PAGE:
Most fuel stations in Osogbo have started to experience queues as vehicle owners complain of the rising cost of Premium Motor Spirit (PMS) to ₦300 per litre.
Some drivers who spoke to PRESSINFORMAT described the development as the manifestation of hoarding on the part of greedy marketers to create artificial scarcity in preparation for selling at a hiked rate during the yuletide.
Some stated that the long queues experienced in fuel stations were a result of an alleged plan by the Federal Government to increase the pump price of PMS.
A transporter, Olabode Jelili, called on the Federal Government to urgently resolve the impasse.
In his words, “It has become a habit for this kind of problem to surface during festive periods, especially the last month of the year.
“I have observed that this is the problem and out government has not been proactive enough to plan ahead to alleviate this malaise.
“They always wait for it to happen before they start talking.”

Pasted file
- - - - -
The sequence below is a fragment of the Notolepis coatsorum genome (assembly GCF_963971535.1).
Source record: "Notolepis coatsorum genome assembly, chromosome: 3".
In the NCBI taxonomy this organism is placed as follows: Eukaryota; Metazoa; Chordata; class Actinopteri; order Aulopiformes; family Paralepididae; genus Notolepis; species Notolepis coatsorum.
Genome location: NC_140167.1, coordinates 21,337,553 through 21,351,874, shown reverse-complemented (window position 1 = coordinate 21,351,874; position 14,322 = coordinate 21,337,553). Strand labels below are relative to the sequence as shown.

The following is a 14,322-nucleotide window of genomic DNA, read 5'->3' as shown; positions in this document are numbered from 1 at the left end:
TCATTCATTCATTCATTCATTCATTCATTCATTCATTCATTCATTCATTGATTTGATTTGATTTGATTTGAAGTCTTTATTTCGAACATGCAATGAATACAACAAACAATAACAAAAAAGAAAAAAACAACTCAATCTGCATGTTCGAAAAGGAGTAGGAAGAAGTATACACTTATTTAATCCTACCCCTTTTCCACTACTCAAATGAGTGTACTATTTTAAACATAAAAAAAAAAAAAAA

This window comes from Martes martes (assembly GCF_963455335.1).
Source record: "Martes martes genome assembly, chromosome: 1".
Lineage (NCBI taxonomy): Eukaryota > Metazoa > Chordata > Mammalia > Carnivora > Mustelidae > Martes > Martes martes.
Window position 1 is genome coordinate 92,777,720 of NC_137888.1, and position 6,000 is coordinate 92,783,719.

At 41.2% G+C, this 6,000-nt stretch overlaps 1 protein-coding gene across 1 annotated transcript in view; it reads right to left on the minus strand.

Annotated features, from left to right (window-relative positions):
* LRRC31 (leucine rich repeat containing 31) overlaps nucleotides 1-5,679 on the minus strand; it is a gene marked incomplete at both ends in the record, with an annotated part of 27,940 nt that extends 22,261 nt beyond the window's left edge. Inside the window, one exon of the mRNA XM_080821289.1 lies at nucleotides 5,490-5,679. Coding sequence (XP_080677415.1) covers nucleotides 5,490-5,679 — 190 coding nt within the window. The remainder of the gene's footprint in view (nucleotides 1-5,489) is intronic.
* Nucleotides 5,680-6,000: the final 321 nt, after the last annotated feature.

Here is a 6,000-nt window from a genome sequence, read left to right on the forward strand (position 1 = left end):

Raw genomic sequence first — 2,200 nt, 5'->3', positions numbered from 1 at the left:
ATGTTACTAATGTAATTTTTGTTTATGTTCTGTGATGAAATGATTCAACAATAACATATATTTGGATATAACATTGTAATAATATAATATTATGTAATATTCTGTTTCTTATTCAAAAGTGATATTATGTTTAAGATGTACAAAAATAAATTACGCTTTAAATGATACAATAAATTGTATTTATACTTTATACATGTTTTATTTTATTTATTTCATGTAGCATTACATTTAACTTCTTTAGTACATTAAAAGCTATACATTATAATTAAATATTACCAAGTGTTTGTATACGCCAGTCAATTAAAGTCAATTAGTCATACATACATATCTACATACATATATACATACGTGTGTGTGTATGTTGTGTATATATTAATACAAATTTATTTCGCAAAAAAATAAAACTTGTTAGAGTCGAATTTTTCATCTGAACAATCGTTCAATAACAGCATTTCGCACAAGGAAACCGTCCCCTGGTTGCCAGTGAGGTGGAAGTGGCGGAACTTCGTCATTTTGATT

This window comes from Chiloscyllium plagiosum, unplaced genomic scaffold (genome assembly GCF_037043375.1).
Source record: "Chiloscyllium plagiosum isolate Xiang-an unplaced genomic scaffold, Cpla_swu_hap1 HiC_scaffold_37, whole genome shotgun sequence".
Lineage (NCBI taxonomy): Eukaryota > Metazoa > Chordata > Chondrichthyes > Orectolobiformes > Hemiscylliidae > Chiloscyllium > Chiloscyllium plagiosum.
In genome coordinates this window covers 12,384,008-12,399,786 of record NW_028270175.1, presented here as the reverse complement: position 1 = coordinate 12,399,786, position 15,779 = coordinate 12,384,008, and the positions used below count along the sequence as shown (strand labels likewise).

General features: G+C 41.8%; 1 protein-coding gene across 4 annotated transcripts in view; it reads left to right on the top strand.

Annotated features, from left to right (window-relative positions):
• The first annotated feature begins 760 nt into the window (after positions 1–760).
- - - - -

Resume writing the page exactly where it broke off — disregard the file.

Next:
Moshood Adeniji on his part observed that it has always been certain that this would happen.
“Next year is election. Next year, the government plans to remove subsidy. Again, this is the year’s end and a festive season. All I care about is getting the fuel in my vehicle and leaving this frustrating queue.
“Time is money and staying here longer than normal is costing me and other transporters money,” he lamented.
Many motorists in Osogbo were also observed sharing information among themselves as to which fuel station had fuel for sale and which sold below the ₦300 per litre that many sold for.
Some of them complained of being in the queue at the fuel station for hours only to buy the commodity between the rate of ₦280 and ₦300.
However, the Nigerian Midstream and Downstream Petroleum Regulatory Authority (NMDPRA) has stated that the federal government has no intention of increasing the price of petrol during the festive period.
The spokesperson of NMDPRA, Kimchi Apollo, said this through an advisory which addressed speculations on the increase in price and availability of PMS.
The NMDPRA also revealed that the Nigerian National Petroleum Corporation Limited (NNPCL) had imported PMS with current stock levels sufficient for 34 days.
It, therefore, advised marketers and the general public to avoid panic buying, diversion of petroleum products and hoarding.